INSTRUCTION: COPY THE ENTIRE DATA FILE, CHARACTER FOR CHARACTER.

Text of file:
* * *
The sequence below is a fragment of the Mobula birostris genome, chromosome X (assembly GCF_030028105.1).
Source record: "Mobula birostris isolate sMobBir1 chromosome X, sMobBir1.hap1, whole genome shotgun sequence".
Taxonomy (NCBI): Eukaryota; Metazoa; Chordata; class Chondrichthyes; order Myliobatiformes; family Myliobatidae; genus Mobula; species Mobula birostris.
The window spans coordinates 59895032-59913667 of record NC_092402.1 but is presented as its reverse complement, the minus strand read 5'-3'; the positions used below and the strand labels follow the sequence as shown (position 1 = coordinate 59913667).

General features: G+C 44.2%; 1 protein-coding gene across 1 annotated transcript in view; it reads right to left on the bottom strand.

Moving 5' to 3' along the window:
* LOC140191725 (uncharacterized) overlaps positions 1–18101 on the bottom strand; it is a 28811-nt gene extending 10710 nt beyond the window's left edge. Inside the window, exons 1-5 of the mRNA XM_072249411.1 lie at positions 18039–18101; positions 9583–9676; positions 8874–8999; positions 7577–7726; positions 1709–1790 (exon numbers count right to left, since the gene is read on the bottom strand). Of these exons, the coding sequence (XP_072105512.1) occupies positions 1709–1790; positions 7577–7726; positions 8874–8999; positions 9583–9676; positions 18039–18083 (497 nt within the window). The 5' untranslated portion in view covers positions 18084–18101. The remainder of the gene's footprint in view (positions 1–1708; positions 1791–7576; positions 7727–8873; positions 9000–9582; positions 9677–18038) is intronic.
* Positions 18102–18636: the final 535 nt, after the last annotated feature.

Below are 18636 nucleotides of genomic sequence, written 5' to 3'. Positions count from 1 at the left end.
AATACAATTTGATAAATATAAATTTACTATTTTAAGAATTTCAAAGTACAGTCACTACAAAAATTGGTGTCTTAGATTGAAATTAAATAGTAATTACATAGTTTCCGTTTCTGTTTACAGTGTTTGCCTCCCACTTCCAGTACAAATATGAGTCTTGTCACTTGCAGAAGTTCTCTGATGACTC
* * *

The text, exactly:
The sequence below is a fragment of the Mobula birostris genome, chromosome X (assembly GCF_030028105.1).
Source record: "Mobula birostris isolate sMobBir1 chromosome X, sMobBir1.hap1, whole genome shotgun sequence".
Taxonomy (NCBI): Eukaryota; Metazoa; Chordata; class Chondrichthyes; order Myliobatiformes; family Myliobatidae; genus Mobula; species Mobula birostris.
The window spans coordinates 59895032-59913667 of record NC_092402.1 but is presented as its reverse complement, the minus strand read 5'-3'; the positions used below and the strand labels follow the sequence as shown (position 1 = coordinate 59913667).

General features: G+C 44.2%; 1 protein-coding gene across 1 annotated transcript in view; it reads right to left on the bottom strand.

Moving 5' to 3' along the window:
* LOC140191725 (uncharacterized) overlaps positions 1–18101 on the bottom strand; it is a 28811-nt gene extending 10710 nt beyond the window's left edge. Inside the window, exons 1-5 of the mRNA XM_072249411.1 lie at positions 18039–18101; positions 9583–9676; positions 8874–8999; positions 7577–7726; positions 1709–1790 (exon numbers count right to left, since the gene is read on the bottom strand). Of these exons, the coding sequence (XP_072105512.1) occupies positions 1709–1790; positions 7577–7726; positions 8874–8999; positions 9583–9676; positions 18039–18083 (497 nt within the window). The 5' untranslated portion in view covers positions 18084–18101. The remainder of the gene's footprint in view (positions 1–1708; positions 1791–7576; positions 7727–8873; positions 9000–9582; positions 9677–18038) is intronic.
* Positions 18102–18636: the final 535 nt, after the last annotated feature.

Below are 18636 nucleotides of genomic sequence, written 5' to 3'. Positions count from 1 at the left end.
AATACAATTTGATAAATATAAATTTACTATTTTAAGAATTTCAAAGTACAGTCACTACAAAAATTGGTGTCTTAGATTGAAATTAAATAGTAATTACATAGTTTCCGTTTCTGTTTACAGTGTTTGCCTCCCACTTCCAGTACAAATATGAGTCTTGTCACTTGCAGAAGTTCTCTGATGACTC